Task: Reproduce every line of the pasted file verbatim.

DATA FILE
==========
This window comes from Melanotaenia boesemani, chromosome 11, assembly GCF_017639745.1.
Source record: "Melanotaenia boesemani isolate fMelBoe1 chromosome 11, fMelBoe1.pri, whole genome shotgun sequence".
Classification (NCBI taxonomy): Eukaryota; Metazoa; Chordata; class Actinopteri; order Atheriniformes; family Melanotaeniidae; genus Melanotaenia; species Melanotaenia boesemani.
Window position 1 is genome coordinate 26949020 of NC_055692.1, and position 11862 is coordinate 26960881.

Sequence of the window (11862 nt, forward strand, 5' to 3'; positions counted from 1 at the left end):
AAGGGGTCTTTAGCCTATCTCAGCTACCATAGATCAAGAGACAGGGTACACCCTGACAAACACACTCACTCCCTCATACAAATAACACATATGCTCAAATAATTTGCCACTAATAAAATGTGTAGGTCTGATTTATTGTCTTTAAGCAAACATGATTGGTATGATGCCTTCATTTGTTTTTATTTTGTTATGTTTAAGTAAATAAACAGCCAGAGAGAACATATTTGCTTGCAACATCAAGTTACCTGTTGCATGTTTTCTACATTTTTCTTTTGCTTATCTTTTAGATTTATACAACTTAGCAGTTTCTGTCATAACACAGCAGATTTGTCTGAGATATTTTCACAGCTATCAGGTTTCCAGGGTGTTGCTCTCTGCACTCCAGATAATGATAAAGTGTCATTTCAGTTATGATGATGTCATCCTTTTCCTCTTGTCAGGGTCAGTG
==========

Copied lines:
This window comes from Melanotaenia boesemani, chromosome 11, assembly GCF_017639745.1.
Source record: "Melanotaenia boesemani isolate fMelBoe1 chromosome 11, fMelBoe1.pri, whole genome shotgun sequence".
Classification (NCBI taxonomy): Eukaryota; Metazoa; Chordata; class Actinopteri; order Atheriniformes; family Melanotaeniidae; genus Melanotaenia; species Melanotaenia boesemani.
Window position 1 is genome coordinate 26949020 of NC_055692.1, and position 11862 is coordinate 26960881.

Sequence of the window (11862 nt, forward strand, 5' to 3'; positions counted from 1 at the left end):
AAGGGGTCTTTAGCCTATCTCAGCTACCATAGATCAAGAGACAGGGTACACCCTGACAAACACACTCACTCCCTCATACAAATAACACATATGCTCAAATAATTTGCCACTAATAAAATGTGTAGGTCTGATTTATTGTCTTTAAGCAAACATGATTGGTATGATGCCTTCATTTGTTTTTATTTTGTTATGTTTAAGTAAATAAACAGCCAGAGAGAACATATTTGCTTGCAACATCAAGTTACCTGTTGCATGTTTTCTACATTTTTCTTTTGCTTATCTTTTAGATTTATACAACTTAGCAGTTTCTGTCATAACACAGCAGATTTGTCTGAGATATTTTCACAGCTATCAGGTTTCCAGGGTGTTGCTCTCTGCACTCCAGATAATGATAAAGTGTCATTTCAGTTATGATGATGTCATCCTTTTCCTCTTGTCAGGGTCAGTG